2. There are no reasonable alternative sources capable of supplying a sufficient quantity of drinking water source to the population served by the petitioned aquifer system.
3. Although all public water supply wells meet or exceed the appropriate Federal and State drinking water standards, there have been several cases of private well contamination by organic solvents. In addition, the CPHA is considered highly vulnerable to contamination, due to high soil permeability and shallow depth to ground water. Potential sources of contamination include transportation routes, septic systems, highway, rural and urban runoff, commercial and industrial facilities, and agricultural practices.
The CHPA underlines the northwestern portion of Cortland County and the extreme southern portion of Onondaga County, New York. The aquifer system is delineated by the glacial outwash and stratified drift deposits filling five valleys which meet in the vicinity of the City of Cortland,and covers approximately 25 square miles. The designated area is coincident with that defined by the New York State Departments of Environmental Conservation (NYSDEC) and Health as a Primary Water Supply Aquifer.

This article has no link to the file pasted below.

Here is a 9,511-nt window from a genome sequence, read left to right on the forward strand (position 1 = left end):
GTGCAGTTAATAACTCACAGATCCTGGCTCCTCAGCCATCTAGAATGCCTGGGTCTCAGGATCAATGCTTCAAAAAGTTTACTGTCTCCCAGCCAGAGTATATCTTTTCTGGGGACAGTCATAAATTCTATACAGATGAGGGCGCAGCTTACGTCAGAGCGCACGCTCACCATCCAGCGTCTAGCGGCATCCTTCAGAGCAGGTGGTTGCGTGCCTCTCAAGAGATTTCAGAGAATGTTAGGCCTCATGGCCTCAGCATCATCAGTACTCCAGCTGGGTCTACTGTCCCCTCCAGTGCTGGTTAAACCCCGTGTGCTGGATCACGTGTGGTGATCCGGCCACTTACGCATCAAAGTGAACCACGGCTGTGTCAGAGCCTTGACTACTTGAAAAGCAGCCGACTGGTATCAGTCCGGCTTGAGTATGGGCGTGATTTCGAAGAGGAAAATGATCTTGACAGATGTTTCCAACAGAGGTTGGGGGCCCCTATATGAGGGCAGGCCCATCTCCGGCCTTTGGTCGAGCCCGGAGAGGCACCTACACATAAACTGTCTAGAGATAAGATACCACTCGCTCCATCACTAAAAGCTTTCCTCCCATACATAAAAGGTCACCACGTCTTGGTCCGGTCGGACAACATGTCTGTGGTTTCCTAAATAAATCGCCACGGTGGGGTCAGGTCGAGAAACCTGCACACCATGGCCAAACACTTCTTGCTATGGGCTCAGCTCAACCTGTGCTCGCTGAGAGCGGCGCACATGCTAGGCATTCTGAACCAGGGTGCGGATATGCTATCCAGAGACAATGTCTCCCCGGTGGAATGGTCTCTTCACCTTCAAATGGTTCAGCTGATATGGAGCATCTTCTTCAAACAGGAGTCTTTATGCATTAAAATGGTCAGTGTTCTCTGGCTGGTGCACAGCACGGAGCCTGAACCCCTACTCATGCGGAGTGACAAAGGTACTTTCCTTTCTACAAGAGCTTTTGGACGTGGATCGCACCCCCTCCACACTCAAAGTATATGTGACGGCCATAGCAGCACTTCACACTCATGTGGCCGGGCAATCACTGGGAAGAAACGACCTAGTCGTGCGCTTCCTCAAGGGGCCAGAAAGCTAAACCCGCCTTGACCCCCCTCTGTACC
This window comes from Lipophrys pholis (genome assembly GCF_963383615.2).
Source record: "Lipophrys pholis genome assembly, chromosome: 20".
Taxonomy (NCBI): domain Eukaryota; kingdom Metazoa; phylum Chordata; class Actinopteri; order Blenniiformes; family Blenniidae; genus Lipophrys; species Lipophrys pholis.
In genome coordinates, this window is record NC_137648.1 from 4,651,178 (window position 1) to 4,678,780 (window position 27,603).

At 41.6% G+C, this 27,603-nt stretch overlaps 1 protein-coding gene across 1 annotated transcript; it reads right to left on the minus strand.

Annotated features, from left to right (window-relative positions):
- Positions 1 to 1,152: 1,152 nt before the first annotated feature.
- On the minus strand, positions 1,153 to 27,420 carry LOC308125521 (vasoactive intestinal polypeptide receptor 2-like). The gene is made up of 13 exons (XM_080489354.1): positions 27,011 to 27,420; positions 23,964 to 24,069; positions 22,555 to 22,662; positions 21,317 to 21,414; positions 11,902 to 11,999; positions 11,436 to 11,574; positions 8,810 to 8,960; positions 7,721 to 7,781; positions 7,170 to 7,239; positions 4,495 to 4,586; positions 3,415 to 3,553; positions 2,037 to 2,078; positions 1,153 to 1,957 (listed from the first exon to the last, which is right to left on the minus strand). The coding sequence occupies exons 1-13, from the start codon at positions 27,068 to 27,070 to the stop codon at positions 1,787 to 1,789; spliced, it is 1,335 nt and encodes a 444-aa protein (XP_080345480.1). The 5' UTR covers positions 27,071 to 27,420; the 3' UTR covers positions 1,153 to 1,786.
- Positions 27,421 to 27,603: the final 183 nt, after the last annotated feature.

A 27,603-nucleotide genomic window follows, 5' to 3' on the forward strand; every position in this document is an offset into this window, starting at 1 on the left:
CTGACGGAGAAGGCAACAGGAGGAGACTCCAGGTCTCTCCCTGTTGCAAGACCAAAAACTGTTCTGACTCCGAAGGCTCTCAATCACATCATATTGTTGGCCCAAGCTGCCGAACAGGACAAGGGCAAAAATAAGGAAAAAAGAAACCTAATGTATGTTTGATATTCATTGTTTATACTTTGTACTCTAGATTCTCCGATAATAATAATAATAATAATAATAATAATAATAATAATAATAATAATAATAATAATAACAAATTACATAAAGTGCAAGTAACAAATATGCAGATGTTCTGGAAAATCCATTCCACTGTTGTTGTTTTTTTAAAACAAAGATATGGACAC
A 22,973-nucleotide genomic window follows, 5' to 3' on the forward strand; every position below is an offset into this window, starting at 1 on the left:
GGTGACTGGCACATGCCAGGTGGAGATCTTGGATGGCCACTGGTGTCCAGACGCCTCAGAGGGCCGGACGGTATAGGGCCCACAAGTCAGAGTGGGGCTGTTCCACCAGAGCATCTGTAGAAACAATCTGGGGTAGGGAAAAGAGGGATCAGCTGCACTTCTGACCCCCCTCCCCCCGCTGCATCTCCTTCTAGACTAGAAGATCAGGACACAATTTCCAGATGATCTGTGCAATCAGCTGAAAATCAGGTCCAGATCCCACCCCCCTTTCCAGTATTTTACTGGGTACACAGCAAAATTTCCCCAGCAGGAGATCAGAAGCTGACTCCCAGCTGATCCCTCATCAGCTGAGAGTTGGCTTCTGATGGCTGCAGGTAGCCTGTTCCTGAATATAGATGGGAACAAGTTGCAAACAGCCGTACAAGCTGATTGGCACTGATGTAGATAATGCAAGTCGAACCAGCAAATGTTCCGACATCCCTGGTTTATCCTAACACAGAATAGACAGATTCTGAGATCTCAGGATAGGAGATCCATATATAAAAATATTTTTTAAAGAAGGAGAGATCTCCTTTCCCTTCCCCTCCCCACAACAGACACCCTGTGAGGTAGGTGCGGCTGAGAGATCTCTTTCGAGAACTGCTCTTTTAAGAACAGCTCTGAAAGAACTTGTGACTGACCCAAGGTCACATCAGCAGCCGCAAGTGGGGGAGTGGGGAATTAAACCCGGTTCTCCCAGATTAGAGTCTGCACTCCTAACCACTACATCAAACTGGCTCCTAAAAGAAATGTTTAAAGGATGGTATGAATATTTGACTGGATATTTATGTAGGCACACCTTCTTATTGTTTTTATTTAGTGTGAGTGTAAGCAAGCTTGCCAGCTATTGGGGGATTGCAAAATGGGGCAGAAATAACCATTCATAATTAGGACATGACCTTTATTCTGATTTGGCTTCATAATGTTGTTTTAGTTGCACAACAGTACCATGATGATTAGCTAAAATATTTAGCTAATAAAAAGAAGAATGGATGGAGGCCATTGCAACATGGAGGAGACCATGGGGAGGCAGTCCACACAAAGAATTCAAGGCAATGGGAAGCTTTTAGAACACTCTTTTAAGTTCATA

The aquifer service area is coincident with the designated area. It includes approximately 35,000 residents in the City of Cortland, the Towns of Cortlandville, Homer, Preble, and Scott, and the Villages of Homer and McGraw.
The recharge area for the CHPA is the designated valley and the upland areas that drain into them. The streamflow source zone is defined as the upstream area of losing streams which flow into the recharge area. In the Cortland-Homer-Preble area, the streamflow source zone is delineated by the boundaries of the Tioughnioga River drainage basin upstream of the southern end of the designated area (near Blodgett Mills, NY).
Because contaminants introduced in any of these areas have the potential to affect the CHPA, the project review area is defined to include the aquifer service area, the recharge area and the streamflow source zone.
A map delineating the designated area is available, and may be obtained by contacting the person listed previously.